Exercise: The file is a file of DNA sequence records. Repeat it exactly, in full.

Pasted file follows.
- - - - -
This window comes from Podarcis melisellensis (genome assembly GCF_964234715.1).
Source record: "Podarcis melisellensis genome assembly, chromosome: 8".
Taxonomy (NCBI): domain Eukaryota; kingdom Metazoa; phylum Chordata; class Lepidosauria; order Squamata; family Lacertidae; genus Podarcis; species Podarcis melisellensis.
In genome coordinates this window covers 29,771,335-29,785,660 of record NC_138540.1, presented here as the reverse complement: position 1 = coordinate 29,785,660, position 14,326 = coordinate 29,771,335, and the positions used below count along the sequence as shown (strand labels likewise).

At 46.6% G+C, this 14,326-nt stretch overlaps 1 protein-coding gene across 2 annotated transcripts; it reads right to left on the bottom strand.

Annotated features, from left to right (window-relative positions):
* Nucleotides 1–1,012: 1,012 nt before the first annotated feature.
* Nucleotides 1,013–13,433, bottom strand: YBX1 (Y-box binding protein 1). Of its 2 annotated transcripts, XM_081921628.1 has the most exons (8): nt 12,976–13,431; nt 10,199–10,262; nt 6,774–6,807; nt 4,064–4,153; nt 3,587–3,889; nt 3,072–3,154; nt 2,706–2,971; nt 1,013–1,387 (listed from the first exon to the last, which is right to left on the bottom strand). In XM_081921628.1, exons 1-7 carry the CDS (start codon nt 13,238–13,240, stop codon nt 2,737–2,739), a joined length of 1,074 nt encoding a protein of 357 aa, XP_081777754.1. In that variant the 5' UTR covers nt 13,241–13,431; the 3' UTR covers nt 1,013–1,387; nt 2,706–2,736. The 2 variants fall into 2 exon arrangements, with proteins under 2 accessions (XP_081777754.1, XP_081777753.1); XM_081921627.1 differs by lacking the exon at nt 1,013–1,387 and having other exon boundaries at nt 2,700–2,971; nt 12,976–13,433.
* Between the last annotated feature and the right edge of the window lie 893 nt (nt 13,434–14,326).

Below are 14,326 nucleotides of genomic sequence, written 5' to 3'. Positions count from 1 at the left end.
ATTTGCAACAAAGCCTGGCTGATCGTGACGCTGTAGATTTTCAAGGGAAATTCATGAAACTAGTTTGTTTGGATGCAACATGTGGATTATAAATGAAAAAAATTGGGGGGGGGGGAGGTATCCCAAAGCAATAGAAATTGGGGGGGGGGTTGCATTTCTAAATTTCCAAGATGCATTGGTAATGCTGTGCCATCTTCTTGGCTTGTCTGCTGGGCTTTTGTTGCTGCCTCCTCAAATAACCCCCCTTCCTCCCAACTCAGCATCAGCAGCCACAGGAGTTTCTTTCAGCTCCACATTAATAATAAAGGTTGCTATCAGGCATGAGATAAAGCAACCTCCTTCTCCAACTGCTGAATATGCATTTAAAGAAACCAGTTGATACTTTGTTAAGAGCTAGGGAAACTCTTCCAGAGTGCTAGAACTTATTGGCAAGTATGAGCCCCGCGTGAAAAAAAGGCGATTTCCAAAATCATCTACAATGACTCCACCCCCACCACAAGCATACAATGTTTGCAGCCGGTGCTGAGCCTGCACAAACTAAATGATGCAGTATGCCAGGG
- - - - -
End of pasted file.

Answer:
This window comes from Podarcis melisellensis (genome assembly GCF_964234715.1).
Source record: "Podarcis melisellensis genome assembly, chromosome: 8".
Taxonomy (NCBI): domain Eukaryota; kingdom Metazoa; phylum Chordata; class Lepidosauria; order Squamata; family Lacertidae; genus Podarcis; species Podarcis melisellensis.
In genome coordinates this window covers 29,771,335-29,785,660 of record NC_138540.1, presented here as the reverse complement: position 1 = coordinate 29,785,660, position 14,326 = coordinate 29,771,335, and the positions used below count along the sequence as shown (strand labels likewise).

At 46.6% G+C, this 14,326-nt stretch overlaps 1 protein-coding gene across 2 annotated transcripts; it reads right to left on the bottom strand.

Annotated features, from left to right (window-relative positions):
* Nucleotides 1–1,012: 1,012 nt before the first annotated feature.
* Nucleotides 1,013–13,433, bottom strand: YBX1 (Y-box binding protein 1). Of its 2 annotated transcripts, XM_081921628.1 has the most exons (8): nt 12,976–13,431; nt 10,199–10,262; nt 6,774–6,807; nt 4,064–4,153; nt 3,587–3,889; nt 3,072–3,154; nt 2,706–2,971; nt 1,013–1,387 (listed from the first exon to the last, which is right to left on the bottom strand). In XM_081921628.1, exons 1-7 carry the CDS (start codon nt 13,238–13,240, stop codon nt 2,737–2,739), a joined length of 1,074 nt encoding a protein of 357 aa, XP_081777754.1. In that variant the 5' UTR covers nt 13,241–13,431; the 3' UTR covers nt 1,013–1,387; nt 2,706–2,736. The 2 variants fall into 2 exon arrangements, with proteins under 2 accessions (XP_081777754.1, XP_081777753.1); XM_081921627.1 differs by lacking the exon at nt 1,013–1,387 and having other exon boundaries at nt 2,700–2,971; nt 12,976–13,433.
* Between the last annotated feature and the right edge of the window lie 893 nt (nt 13,434–14,326).

Below are 14,326 nucleotides of genomic sequence, written 5' to 3'. Positions count from 1 at the left end.
ATTTGCAACAAAGCCTGGCTGATCGTGACGCTGTAGATTTTCAAGGGAAATTCATGAAACTAGTTTGTTTGGATGCAACATGTGGATTATAAATGAAAAAAATTGGGGGGGGGGGAGGTATCCCAAAGCAATAGAAATTGGGGGGGGGGTTGCATTTCTAAATTTCCAAGATGCATTGGTAATGCTGTGCCATCTTCTTGGCTTGTCTGCTGGGCTTTTGTTGCTGCCTCCTCAAATAACCCCCCTTCCTCCCAACTCAGCATCAGCAGCCACAGGAGTTTCTTTCAGCTCCACATTAATAATAAAGGTTGCTATCAGGCATGAGATAAAGCAACCTCCTTCTCCAACTGCTGAATATGCATTTAAAGAAACCAGTTGATACTTTGTTAAGAGCTAGGGAAACTCTTCCAGAGTGCTAGAACTTATTGGCAAGTATGAGCCCCGCGTGAAAAAAAGGCGATTTCCAAAATCATCTACAATGACTCCACCCCCACCACAAGCATACAATGTTTGCAGCCGGTGCTGAGCCTGCACAAACTAAATGATGCAGTATGCCAGGG